This paper presents a case study of one traditionally non-agile Information Technology (IT) services organisation in Ireland during its transition to implementing and using an agile development framework. The case study follows the experiences of using Scrum for a major IT systems conversion project in the insurance industry over the course of 9 months and 18 sprint cycles. A grounded theory approach was adopted to organically understand how productivity, effectiveness and workflow priorities emerged and were influenced by the agile approach. Secondary data sources, including the minutes of official track meetings and other stakeholder emails into the Scrum team, were analysed and categorised. A total of 460 work item requests were identified in the data, and a total of 88 work topic categories ultimately emerged from the grounded analysis. The 12 most repetitive topic categories, having demonstrated good data saturation, were subsequently selected for further analysis. The findings suggest that recurrent ad hoc requests from stakeholders into the Scrum development team significantly interrupted work on prioritised work items, making sprint objectives difficult to achieve and affecting Scrum team productivity and effectiveness overall. There was also broad evidence that powerful stakeholders tended to adhere to a traditional non-agile management philosophy, thus undermining the self-organising flexibility required by the agile approach. Stakeholders also often had no shared notion of when a work item or sprint goal was complete, thus contributing to the agile anti-patterns observed and suggesting that an agile culture had yet to emerge or instil within the traditionally non-agile organisation.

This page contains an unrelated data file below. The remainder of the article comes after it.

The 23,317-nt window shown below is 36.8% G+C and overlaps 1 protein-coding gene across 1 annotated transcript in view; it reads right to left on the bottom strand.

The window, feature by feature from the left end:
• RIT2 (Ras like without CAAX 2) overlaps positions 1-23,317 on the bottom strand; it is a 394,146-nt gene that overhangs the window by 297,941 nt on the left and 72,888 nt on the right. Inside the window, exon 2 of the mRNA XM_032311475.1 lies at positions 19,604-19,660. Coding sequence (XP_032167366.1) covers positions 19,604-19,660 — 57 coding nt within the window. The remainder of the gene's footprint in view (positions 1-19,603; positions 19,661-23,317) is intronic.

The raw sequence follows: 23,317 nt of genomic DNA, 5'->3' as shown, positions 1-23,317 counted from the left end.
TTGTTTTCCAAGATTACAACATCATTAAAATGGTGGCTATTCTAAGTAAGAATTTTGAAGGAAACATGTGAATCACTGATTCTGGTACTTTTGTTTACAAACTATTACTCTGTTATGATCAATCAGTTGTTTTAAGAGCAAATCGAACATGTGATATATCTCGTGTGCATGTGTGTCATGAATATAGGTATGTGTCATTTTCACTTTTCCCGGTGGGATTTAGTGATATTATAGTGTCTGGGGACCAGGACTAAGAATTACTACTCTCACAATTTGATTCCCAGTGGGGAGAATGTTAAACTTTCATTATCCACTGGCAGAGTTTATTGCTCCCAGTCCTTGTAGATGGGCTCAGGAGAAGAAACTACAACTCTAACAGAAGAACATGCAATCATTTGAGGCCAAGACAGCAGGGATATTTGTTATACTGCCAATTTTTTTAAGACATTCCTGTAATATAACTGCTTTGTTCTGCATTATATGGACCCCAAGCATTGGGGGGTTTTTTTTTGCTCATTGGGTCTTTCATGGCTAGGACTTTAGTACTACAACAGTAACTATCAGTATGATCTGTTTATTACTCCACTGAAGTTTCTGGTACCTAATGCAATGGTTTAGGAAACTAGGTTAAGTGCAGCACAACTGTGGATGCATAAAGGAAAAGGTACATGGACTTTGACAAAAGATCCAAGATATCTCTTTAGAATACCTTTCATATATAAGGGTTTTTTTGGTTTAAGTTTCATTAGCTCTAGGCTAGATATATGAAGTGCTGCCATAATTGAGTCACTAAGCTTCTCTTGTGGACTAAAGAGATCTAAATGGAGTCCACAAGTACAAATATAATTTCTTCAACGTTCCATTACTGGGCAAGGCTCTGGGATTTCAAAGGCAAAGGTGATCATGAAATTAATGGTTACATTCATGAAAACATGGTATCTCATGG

- Case study
- Grounded theory